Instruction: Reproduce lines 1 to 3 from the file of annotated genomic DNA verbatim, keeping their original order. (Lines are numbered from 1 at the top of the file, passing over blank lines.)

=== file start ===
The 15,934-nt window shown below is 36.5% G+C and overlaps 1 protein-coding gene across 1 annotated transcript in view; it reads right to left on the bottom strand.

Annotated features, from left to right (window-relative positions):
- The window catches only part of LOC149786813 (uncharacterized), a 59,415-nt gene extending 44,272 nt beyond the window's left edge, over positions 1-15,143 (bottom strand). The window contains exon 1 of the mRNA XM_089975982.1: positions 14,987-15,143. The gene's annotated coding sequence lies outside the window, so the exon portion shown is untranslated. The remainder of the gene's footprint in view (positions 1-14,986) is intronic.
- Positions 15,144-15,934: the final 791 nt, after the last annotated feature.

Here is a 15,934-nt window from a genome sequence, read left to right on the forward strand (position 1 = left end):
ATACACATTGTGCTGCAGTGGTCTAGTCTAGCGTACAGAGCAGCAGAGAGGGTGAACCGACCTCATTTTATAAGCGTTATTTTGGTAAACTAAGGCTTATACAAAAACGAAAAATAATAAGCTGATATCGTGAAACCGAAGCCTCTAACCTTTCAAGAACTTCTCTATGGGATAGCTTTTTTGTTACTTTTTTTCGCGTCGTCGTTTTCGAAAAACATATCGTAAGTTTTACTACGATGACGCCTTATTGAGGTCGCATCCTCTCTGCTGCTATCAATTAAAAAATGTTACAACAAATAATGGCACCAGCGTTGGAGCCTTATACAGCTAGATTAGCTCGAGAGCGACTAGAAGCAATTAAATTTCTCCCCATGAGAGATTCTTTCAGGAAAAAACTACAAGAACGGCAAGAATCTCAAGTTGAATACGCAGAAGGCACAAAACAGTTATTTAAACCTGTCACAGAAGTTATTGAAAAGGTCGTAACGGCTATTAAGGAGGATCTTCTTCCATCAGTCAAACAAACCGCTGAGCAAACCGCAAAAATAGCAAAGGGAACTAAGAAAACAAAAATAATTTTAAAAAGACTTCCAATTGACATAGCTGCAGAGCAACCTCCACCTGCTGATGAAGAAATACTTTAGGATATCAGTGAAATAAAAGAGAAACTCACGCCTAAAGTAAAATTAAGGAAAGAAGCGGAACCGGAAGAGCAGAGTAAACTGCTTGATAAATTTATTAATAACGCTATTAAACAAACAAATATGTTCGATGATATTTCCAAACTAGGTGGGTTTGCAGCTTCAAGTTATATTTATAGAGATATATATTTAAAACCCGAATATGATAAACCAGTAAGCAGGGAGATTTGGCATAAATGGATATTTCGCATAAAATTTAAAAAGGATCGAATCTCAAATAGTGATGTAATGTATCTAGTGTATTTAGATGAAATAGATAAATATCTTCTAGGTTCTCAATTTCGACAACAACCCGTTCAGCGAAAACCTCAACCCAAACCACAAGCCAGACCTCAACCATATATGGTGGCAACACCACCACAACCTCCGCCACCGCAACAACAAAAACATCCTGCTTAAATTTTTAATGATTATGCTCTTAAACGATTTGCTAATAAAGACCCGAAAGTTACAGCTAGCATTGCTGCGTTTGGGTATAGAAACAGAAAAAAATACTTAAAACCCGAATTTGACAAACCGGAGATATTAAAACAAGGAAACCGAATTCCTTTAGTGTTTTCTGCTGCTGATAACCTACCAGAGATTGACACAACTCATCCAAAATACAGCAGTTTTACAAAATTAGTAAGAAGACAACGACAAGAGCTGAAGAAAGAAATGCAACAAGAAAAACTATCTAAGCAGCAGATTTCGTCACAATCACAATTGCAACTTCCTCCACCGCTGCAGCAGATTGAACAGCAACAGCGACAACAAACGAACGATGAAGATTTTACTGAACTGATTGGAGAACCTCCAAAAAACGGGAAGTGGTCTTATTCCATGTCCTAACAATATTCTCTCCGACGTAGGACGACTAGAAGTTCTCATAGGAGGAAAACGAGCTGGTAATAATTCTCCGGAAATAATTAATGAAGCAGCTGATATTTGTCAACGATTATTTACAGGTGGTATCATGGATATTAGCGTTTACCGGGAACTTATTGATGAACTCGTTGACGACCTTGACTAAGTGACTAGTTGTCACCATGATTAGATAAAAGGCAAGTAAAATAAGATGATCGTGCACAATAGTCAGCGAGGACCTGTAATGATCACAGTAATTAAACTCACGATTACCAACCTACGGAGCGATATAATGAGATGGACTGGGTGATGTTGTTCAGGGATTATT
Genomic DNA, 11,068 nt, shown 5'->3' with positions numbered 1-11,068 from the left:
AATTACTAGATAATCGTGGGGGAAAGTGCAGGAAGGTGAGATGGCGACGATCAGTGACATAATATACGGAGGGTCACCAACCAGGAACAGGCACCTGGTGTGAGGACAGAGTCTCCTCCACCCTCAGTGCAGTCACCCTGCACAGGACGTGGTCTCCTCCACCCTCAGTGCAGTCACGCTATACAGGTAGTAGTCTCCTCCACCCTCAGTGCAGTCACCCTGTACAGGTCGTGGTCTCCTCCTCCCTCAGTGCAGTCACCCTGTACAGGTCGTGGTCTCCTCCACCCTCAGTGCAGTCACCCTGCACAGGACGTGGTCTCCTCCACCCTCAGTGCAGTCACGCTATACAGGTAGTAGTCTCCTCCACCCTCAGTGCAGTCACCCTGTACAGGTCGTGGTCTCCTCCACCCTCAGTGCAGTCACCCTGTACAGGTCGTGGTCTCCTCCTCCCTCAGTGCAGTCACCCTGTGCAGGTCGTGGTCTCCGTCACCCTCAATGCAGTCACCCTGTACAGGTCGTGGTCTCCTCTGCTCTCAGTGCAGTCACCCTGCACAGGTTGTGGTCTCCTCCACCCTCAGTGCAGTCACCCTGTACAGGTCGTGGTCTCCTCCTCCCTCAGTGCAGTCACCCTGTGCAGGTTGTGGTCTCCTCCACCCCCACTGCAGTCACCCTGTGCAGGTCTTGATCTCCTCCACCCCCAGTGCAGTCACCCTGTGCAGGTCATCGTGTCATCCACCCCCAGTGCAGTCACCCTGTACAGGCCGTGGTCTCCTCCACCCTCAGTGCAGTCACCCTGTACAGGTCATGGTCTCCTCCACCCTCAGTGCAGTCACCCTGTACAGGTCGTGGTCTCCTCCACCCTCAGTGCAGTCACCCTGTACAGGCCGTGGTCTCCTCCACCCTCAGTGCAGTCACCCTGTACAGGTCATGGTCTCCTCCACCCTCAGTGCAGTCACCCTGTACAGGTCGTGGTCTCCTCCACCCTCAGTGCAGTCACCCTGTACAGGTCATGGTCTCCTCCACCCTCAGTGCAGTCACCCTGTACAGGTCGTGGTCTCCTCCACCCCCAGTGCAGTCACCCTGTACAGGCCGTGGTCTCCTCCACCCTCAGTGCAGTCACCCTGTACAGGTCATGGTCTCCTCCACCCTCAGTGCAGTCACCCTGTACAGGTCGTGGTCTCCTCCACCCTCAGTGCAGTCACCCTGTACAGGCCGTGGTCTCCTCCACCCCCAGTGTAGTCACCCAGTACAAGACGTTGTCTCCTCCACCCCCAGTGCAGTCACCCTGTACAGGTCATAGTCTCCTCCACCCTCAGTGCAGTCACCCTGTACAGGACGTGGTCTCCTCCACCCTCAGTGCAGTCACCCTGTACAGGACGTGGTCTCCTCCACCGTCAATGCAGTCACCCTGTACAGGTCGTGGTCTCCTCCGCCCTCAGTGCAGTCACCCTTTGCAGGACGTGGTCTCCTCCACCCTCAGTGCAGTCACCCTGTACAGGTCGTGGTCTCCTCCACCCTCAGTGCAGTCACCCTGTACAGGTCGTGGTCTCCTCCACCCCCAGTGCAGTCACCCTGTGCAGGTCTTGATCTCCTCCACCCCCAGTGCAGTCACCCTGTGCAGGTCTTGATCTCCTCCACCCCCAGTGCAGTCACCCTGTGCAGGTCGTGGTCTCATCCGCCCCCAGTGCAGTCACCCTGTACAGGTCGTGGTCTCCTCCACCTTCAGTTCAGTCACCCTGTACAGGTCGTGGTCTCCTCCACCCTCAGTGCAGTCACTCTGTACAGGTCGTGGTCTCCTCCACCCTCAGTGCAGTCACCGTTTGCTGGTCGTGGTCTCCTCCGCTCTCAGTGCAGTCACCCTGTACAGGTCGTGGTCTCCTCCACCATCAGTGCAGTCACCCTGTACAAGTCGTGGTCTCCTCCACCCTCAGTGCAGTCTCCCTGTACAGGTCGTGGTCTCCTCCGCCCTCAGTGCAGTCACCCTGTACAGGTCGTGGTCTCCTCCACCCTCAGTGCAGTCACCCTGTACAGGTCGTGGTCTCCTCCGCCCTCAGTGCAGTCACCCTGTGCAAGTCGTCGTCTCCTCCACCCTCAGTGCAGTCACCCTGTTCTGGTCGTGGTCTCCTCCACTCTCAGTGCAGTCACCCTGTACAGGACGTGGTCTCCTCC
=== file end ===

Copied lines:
The 15,934-nt window shown below is 36.5% G+C and overlaps 1 protein-coding gene across 1 annotated transcript in view; it reads right to left on the bottom strand.

Annotated features, from left to right (window-relative positions):
- The window catches only part of LOC149786813 (uncharacterized), a 59,415-nt gene extending 44,272 nt beyond the window's left edge, over positions 1-15,143 (bottom strand). The window contains exon 1 of the mRNA XM_089975982.1: positions 14,987-15,143. The gene's annotated coding sequence lies outside the window, so the exon portion shown is untranslated. The remainder of the gene's footprint in view (positions 1-14,986) is intronic.